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The nation's top regulators told lawmakers on Thursday that they were working at break-neck speed to implement the scores of new rules, and to conduct the many studies, that were required under the Dodd-Frank Act.
Securities and Exchange Commission (SEC) Chairman Mary Schapiro, for instance, told members of the Senate Banking, Housing & Urban Affairs Committee that Dodd-Frank included over 100 rulemaking provisions applicable to the SEC, many of which required action within one year. The Act, she continued, also required the SEC to conduct more than 20 studies and create five new offices.
Christopher Dodd, D-Conn., chairman of the Senate Banking Committee, said in his opening remarks at the oversight hearing to explore regulators' progress on implementing provisions of Dodd-Frank, that while he believed the economy "will grow again," another financial crisis is inevitable. "Greed and recklessness will rear their heads again," he said. However, "I can tell you with confidence that, when that day comes, we have provided regulators with the tools they need to see it coming and put a stop to it in time." Whether regulators will do so, he continued, "largely depends on the foundation laid by those of you before us here today."
Schapiro testified before the Committee along with Federal Reserve Board Chairman Ben Bernanke; Gary Gensler, chairman of the Commodity Futures Trading Commission (CFTC); Sheila Bair, chairman of the Federal Deposit Insurance Corp. (FDIC); Neal Wolin, Deputy Secretary of the Treasury; and John Walsh, Acting Comptroller of the Currency. Treasury Secretary Timothy Geithner, along with the other regulators testifying before the Committee, will be members of the Financial Stability Oversight Council, which was created under Dodd-Frank and will hold its first meeting on Friday. The new president of the North American Securities Administrators Association (NASAA), David Massey, is also a member of the Council.
Schapiro told Committee members that the SEC "is moving rapidly" to submit its report concerning the effectiveness of the existing standards of care for broker-dealers and advisors to Congress by January. She told Congress that the SEC received more than 3,000 comment letters on the study, and that SEC staff is now reviewing those comments. "The views of these commenters will be reflected in the report on our study."
As part of the study process, Schapiro said the SEC established a cross-divisional working group to implement the study. "To help further inform our study and consistent with our public outreach on these issues, from August to October, the working group is meeting with as many interested parties representing a variety of perspectives as possible." The SEC also requested assistance from state regulators and FINRA with the aspects of the study involving their efforts, such as examinations and enforcement, she said.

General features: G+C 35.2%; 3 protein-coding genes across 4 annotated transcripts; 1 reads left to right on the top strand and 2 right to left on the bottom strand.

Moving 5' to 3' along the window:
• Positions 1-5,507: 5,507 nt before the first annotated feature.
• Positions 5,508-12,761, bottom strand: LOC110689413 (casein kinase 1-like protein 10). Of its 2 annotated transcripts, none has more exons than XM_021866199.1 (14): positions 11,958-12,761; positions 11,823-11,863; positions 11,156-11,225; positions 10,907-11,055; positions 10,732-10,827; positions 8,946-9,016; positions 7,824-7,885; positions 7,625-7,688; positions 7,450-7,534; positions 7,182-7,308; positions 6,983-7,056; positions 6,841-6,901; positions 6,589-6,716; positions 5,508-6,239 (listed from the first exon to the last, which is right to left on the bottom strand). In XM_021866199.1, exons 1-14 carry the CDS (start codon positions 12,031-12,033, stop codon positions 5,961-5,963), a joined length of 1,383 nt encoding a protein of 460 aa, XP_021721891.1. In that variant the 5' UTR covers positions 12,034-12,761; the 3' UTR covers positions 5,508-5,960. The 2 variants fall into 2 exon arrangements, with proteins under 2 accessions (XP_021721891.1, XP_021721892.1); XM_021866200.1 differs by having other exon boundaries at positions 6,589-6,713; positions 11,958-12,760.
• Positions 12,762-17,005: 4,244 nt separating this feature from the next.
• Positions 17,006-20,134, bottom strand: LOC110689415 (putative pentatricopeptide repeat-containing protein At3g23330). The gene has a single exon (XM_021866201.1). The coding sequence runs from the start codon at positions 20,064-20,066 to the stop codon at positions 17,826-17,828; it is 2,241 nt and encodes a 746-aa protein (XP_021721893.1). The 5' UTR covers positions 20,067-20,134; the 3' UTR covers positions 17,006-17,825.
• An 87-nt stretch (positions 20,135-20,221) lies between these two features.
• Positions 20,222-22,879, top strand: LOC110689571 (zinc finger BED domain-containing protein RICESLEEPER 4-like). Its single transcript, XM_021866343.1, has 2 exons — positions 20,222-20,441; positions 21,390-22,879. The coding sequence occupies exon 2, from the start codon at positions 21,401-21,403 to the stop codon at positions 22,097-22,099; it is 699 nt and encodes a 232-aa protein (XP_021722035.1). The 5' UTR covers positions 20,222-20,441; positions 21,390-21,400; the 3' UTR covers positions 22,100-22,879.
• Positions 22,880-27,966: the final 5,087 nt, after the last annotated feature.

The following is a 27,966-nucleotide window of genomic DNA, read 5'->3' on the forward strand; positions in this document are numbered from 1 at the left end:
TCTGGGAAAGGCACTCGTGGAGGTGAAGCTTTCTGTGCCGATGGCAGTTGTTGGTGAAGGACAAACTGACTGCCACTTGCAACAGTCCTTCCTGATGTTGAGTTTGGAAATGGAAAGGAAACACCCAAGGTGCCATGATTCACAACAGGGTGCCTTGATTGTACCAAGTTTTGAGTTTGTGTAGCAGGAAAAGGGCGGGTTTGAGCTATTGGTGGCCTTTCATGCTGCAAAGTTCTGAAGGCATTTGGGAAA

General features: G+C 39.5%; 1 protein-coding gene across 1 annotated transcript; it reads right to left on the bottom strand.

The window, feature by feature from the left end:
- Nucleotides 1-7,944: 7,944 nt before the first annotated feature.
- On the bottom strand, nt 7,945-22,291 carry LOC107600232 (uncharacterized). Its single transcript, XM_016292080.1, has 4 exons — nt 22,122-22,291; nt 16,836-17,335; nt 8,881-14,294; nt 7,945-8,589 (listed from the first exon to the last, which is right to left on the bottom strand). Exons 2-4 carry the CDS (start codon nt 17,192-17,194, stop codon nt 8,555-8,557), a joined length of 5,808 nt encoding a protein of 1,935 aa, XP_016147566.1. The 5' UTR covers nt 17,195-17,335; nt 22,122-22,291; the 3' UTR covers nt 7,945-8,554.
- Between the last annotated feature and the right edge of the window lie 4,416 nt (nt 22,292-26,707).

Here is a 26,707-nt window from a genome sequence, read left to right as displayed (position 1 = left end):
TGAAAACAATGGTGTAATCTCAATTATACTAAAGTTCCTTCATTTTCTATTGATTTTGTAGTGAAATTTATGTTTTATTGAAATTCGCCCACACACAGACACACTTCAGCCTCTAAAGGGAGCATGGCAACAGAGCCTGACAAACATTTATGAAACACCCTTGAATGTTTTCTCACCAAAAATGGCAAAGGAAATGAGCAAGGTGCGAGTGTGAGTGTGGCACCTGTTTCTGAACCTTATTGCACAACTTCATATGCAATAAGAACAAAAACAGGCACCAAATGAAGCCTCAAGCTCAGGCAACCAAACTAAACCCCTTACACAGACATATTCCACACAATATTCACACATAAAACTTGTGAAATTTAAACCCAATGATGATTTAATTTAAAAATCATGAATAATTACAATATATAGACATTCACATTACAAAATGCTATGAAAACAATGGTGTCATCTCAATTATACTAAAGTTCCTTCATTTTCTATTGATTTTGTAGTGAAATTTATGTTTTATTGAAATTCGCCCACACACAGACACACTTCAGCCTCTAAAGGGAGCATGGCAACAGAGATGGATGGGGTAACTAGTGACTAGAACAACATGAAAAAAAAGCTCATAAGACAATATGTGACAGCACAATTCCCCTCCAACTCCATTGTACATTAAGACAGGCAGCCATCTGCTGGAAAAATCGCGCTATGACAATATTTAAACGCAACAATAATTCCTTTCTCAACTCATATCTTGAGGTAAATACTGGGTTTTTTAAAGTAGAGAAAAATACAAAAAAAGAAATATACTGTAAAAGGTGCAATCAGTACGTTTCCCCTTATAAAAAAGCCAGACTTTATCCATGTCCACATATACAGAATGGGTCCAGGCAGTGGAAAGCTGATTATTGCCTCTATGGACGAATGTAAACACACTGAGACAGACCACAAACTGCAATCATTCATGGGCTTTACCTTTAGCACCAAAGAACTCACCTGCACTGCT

Once the study is completed, Dodd-Frank gives the SEC the authority to write rules, "including rules that could create a uniform standard of conduct for professionals who provide personalized investment advice to retail customers," Schapiro said. She pointed out that under the Act, "any new [fiduciary] standard can be 'no less stringent' than the standard applicable to investment advisers under sections 206(1) and (2) of the Investment Advisers Act of 1940. The Commission's ultimate rulemaking in this area will, of course, be informed by what we learn from our study and from the comments we receive."
By the end of October, Schapiro said the SEC expects to have created the new Office of Municipal Securities, and the Commission is currently in the process of establishing a new Office of Credit Ratings and is actively recruiting a new director.
By July 2011, all large hedge fund advisors and private equity fund advisors will be required to register with the Commission. Schapiro said she the SEC staff is planning to propose rules on these matters between October and December of this year.
As for a comprehensive framework for regulating over-the-counter derivatives, Schapiro said that the SEC along with other regulators, particularly the CFTC, expects to "propose and adopt rules in a series of actions, beginning in October and proceeding over the next few months."